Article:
By March 31, 2015, elementary education was meant to be universal.The plan was to have every child between six and 14 in school; ensure all infrastructure was up to scratch; and teachers were in sufficient numbers and well-trained.But there is still a large number of children out of school, large number of teachings posts are lying vacant and many fear the Right to Education Act itself may be in danger. To top it all, 12 state governments have, till 2014, closed or merged over 80,000 of their own schools.
The 2015 deadline was one for the government to get teachers in place and trained. A survey undertaken by RTE Forum a conglomeration of child rights and education organizations, academics and educationists shows that there are 5.68 lakh teaching posi tions vacant and all states have hired large numbers of contract teachers; 19.69% of teachers are untrained.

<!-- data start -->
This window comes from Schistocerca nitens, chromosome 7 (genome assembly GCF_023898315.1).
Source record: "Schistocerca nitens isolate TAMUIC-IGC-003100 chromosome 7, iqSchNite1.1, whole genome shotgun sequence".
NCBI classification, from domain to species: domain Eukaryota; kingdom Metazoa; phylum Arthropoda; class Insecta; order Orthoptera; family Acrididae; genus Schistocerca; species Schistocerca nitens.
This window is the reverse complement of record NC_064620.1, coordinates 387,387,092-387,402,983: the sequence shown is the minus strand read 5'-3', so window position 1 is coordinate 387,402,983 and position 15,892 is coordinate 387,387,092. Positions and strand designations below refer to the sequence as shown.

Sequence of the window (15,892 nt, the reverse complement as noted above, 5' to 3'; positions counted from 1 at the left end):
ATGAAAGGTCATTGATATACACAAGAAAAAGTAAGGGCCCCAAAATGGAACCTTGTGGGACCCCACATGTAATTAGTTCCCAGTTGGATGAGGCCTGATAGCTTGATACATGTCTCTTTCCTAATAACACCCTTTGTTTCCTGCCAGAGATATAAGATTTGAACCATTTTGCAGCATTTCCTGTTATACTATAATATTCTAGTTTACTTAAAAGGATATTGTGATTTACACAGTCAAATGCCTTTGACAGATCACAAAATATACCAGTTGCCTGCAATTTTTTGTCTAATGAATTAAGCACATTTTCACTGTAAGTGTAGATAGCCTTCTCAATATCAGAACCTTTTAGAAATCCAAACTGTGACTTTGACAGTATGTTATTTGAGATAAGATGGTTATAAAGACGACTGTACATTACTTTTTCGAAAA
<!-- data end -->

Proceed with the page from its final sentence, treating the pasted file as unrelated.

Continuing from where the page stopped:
Further, state contribution toward teacher training has been negligible despite the recommendations of the Justice Verma Committee recommendations on teacher education. The RTE AForum's report quotes a National Coalition for Education report that states that till 2014, 80,647 schools have been closed or merged across 12 states with Rajasthan (17,129), Gujarat (13,450), Maharashtra (13,905) and Karnataka (12,000) being the biggest culprits.
Educationists are also distressed about the demand for non-detention policy to be struck down. “This cannot be done without the amendment of the RTE Act but indicates how there's an attempt to dilute its provisions,“ observes Batra.